Lau BL, Che Othman MI, Fakhri M, San Liew DN, San Lim S, Bujang MA, Hieng Wong AS. Does putting back hyperostotic bone flap in meningioma surgery causes tumor recurrence? An observational prospective study. World Neurosurg. 2019 Mar 26. pii: S1878-8750(19)30863-0. doi: 10.1016/j.wneu.2019.03.183. [Epub ahead of print] PubMed PMID: 30926555.
2)

Hou W, Liu PX, Zheng M. A new model of soft tissue with constraints for interactive surgical simulation. Comput Methods Programs Biomed. 2019 Jul;175:35-43. doi: 10.1016/j.cmpb.2019.03.018. Epub 2019 Apr 1. PubMed PMID: 31104713.

Primary central nervous system ALK-negative anaplastic large cell lymphoma

Primary central nervous system ALK-negative anaplastic large cell lymphoma

see also Primary central nervous system ALK-positive anaplastic large cell lymphoma


Primary central nervous system anaplastic lymphoma kinase (ALK)-negative anaplastic large cell lymphoma (ALCL) is an extremely rare type of primary central nervous system lymphoma (PCNSL).

There are only nine cases reported in the literature to date, most of which have an overall survival time of no more than 8 months. Yuan et al. reported such a rare case that has a good outcome with the longest survival time and performed a literature review 1).


George et al. reported four new cases of primary central nervous system ALCL from the Mayo Clinic and incorporated additional data from five previously published cases. ALK-1 expression was determined in all nine tumors. Patient age was 4-66 years (mean 29 years) with a bimodal distribution: 6 < or = 22 years, 3 > or = 50 years. Six were female. Tumors were mostly supratentorial, five were multifocal, and seven had involvement of dura or leptomeninges. Seven tumors were T cells, two were null cells, and five of nine were ALK-1 immunopositive. Total mortality was six of nine. Three patients, 4-18 years of age (mean 13 years), were alive at 4.8-6.1 years postdiagnosis; these tumors were all ALK-positive. Five patients, 13-66 years of age (mean 43 years), died of tumor 4 days to 11 weeks postdiagnosis; four of five of these tumors were ALK-negative. One 10-year-old child with an ALK-positive tumor died of sepsis, but in remission. The central nervous system ALCL is aggressive. The study suggests that a better outcome may be associated with young age and ALK-1 positivity, prognostic parameters similar to systemic ALCL 2).


A review demonstrated that ALK-negative ALCL exhibits a poor prognosis and is very often fatal. The majority of ALK-negative patients were treated with radiotherapy or supportive care, due to their older age or poor PS. As ALK-negative ALCL tends to occur in older individuals, similar to PCNSL and DLBCL, chemoradiotherapy including HD-MTX should be initiated earlier.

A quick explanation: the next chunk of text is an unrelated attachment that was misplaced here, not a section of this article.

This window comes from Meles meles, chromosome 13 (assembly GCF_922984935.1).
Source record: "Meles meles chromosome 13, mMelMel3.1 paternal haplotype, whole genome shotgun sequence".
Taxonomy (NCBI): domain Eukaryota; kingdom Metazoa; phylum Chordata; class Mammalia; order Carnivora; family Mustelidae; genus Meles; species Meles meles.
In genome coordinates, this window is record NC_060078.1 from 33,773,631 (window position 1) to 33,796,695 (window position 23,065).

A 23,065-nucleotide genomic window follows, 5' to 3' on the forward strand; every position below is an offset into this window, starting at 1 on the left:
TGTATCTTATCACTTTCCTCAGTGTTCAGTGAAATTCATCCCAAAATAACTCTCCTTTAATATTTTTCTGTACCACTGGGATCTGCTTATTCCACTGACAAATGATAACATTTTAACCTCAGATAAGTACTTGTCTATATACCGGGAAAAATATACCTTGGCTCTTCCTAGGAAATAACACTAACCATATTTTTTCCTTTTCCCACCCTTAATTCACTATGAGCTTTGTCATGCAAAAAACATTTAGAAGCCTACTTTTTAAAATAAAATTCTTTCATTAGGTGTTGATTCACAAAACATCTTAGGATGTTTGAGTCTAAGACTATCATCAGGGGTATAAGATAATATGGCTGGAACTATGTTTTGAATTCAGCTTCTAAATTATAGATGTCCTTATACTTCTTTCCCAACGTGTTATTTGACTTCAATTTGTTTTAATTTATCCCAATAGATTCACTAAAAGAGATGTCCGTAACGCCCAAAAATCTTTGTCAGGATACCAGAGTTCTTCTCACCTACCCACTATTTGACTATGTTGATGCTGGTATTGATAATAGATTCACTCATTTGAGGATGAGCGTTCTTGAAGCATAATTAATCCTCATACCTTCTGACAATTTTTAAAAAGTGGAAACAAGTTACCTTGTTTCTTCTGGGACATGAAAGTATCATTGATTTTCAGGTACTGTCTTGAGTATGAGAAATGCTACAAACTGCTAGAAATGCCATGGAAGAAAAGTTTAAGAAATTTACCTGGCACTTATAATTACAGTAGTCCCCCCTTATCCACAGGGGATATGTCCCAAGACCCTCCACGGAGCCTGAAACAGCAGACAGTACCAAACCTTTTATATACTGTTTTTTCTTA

In conclusion, findings indicate that the prognosis of ALCL of the CNS is correlated with ALK positivity and patient age of <40 years. Chemoradiotherapy with MTX is recommended as the standard treatment for ALCL. However, additional multicenter studies including large numbers of cases are required 3).

A 19-year-old male patient was admitted to the hospital complaining of dizzinessCT and MRI imaging showed a heterogeneous enhanced lesion in the left parieto-occipital lobe and the leptomeninges of the occipital lobe and the cerebellum. The lesion was resected and confirmed to be ALK-negative ALCL by pathological examination. Then, the patient received 10 cycles of chemotherapy with high-dose methotrexate (HD-MTX) and whole brain radiotherapy. The patient recovered well and was regularly followed up. He was free of symptoms without recurrence on imaging examination 3 years later. ALCL is a rare type of PCNSL. HD-MTX combined with radiation is an effective therapeutic approach. However, further prospective studies with a large number of patients are needed to identify the biological characteristics of this rare type of PCNSL 4).


1) , 4)

Yuan C, Duan H, Wang Y, Zhang J, Ou J, Wang W, Zhang M. Primary central nervous system ALK-negative anaplastic large cell lymphoma: a case report and literature review. Ann Palliat Med. 2021 Jul 1:apm-21-557. doi: 10.21037/apm-21-557. Epub ahead of print. PMID: 34263607.
2)

George DH, Scheithauer BW, Aker FV, Kurtin PJ, Burger PC, Cameselle-Teijeiro J, McLendon RE, Parisi JE, Paulus W, Roggendorf W, Sotelo C. Primary anaplastic large cell lymphoma of the central nervous system: prognostic effect of ALK-1 expression. Am J Surg Pathol. 2003 Apr;27(4):487-93. doi: 10.1097/00000478-200304000-00008. PMID: 12657933.
3)

Nomura M, Narita Y, Miyakita Y, Ohno M, Fukushima S, Maruyama T, Muragaki Y, Shibui S. Clinical presentation of anaplastic large-cell lymphoma in the central nervous system. Mol Clin Oncol. 2013 Jul;1(4):655-660. doi: 10.3892/mco.2013.110. Epub 2013 Apr 30. PMID: 24649224; PMCID: PMC3915681.